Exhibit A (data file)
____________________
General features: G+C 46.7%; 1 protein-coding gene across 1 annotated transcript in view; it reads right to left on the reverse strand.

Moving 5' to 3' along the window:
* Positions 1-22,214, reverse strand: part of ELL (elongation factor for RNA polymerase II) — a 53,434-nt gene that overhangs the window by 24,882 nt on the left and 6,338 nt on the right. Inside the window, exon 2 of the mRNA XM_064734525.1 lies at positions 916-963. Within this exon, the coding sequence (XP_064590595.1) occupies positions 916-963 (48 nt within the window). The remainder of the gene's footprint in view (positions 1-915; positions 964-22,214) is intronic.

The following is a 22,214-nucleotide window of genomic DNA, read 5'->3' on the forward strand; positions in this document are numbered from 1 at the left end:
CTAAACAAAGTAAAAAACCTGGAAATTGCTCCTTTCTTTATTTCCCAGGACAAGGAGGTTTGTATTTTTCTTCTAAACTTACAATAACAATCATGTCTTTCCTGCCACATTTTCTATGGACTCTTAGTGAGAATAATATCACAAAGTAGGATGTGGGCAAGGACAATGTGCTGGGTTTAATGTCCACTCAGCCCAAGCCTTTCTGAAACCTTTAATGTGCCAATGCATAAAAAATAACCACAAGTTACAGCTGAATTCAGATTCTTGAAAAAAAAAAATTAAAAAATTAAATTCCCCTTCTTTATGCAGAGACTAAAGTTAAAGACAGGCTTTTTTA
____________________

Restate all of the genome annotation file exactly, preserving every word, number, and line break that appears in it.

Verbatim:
General features: G+C 46.7%; 1 protein-coding gene across 1 annotated transcript in view; it reads right to left on the reverse strand.

Moving 5' to 3' along the window:
* Positions 1-22,214, reverse strand: part of ELL (elongation factor for RNA polymerase II) — a 53,434-nt gene that overhangs the window by 24,882 nt on the left and 6,338 nt on the right. Inside the window, exon 2 of the mRNA XM_064734525.1 lies at positions 916-963. Within this exon, the coding sequence (XP_064590595.1) occupies positions 916-963 (48 nt within the window). The remainder of the gene's footprint in view (positions 1-915; positions 964-22,214) is intronic.

The following is a 22,214-nucleotide window of genomic DNA, read 5'->3' on the forward strand; positions in this document are numbered from 1 at the left end:
CTAAACAAAGTAAAAAACCTGGAAATTGCTCCTTTCTTTATTTCCCAGGACAAGGAGGTTTGTATTTTTCTTCTAAACTTACAATAACAATCATGTCTTTCCTGCCACATTTTCTATGGACTCTTAGTGAGAATAATATCACAAAGTAGGATGTGGGCAAGGACAATGTGCTGGGTTTAATGTCCACTCAGCCCAAGCCTTTCTGAAACCTTTAATGTGCCAATGCATAAAAAATAACCACAAGTTACAGCTGAATTCAGATTCTTGAAAAAAAAAAATTAAAAAATTAAATTCCCCTTCTTTATGCAGAGACTAAAGTTAAAGACAGGCTTTTTTA